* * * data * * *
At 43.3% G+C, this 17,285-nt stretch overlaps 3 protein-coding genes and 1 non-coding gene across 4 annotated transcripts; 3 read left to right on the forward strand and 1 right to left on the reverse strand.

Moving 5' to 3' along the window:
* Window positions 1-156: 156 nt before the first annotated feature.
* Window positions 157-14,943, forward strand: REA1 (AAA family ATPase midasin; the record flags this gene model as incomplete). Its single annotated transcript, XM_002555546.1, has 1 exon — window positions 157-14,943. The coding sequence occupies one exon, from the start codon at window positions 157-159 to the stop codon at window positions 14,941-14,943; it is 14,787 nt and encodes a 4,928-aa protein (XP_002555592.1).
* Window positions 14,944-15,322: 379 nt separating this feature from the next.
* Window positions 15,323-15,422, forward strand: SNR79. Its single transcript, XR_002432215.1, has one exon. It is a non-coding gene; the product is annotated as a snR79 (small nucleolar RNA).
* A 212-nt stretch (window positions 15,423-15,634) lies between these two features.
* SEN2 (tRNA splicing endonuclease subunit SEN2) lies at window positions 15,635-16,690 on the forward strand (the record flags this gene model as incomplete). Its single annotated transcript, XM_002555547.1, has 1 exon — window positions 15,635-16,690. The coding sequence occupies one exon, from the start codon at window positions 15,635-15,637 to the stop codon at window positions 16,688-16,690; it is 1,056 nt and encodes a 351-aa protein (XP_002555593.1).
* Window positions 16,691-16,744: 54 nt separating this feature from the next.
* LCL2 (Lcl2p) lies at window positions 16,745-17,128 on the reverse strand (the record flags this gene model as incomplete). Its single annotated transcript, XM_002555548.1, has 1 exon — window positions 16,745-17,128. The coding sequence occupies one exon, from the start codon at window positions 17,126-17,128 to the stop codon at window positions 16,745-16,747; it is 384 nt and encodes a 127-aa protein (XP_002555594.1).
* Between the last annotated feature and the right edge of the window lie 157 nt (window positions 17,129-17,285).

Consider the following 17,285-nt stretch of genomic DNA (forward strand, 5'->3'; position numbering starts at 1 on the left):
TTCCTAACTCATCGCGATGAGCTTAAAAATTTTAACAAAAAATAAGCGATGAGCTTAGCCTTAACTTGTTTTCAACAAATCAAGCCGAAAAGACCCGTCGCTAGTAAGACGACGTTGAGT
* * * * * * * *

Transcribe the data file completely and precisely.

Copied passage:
At 43.3% G+C, this 17,285-nt stretch overlaps 3 protein-coding genes and 1 non-coding gene across 4 annotated transcripts; 3 read left to right on the forward strand and 1 right to left on the reverse strand.

Moving 5' to 3' along the window:
* Window positions 1-156: 156 nt before the first annotated feature.
* Window positions 157-14,943, forward strand: REA1 (AAA family ATPase midasin; the record flags this gene model as incomplete). Its single annotated transcript, XM_002555546.1, has 1 exon — window positions 157-14,943. The coding sequence occupies one exon, from the start codon at window positions 157-159 to the stop codon at window positions 14,941-14,943; it is 14,787 nt and encodes a 4,928-aa protein (XP_002555592.1).
* Window positions 14,944-15,322: 379 nt separating this feature from the next.
* Window positions 15,323-15,422, forward strand: SNR79. Its single transcript, XR_002432215.1, has one exon. It is a non-coding gene; the product is annotated as a snR79 (small nucleolar RNA).
* A 212-nt stretch (window positions 15,423-15,634) lies between these two features.
* SEN2 (tRNA splicing endonuclease subunit SEN2) lies at window positions 15,635-16,690 on the forward strand (the record flags this gene model as incomplete). Its single annotated transcript, XM_002555547.1, has 1 exon — window positions 15,635-16,690. The coding sequence occupies one exon, from the start codon at window positions 15,635-15,637 to the stop codon at window positions 16,688-16,690; it is 1,056 nt and encodes a 351-aa protein (XP_002555593.1).
* Window positions 16,691-16,744: 54 nt separating this feature from the next.
* LCL2 (Lcl2p) lies at window positions 16,745-17,128 on the reverse strand (the record flags this gene model as incomplete). Its single annotated transcript, XM_002555548.1, has 1 exon — window positions 16,745-17,128. The coding sequence occupies one exon, from the start codon at window positions 17,126-17,128 to the stop codon at window positions 16,745-16,747; it is 384 nt and encodes a 127-aa protein (XP_002555594.1).
* Between the last annotated feature and the right edge of the window lie 157 nt (window positions 17,129-17,285).

Consider the following 17,285-nt stretch of genomic DNA (forward strand, 5'->3'; position numbering starts at 1 on the left):
TTCCTAACTCATCGCGATGAGCTTAAAAATTTTAACAAAAAATAAGCGATGAGCTTAGCCTTAACTTGTTTTCAACAAATCAAGCCGAAAAGACCCGTCGCTAGTAAGACGACGTTGAGT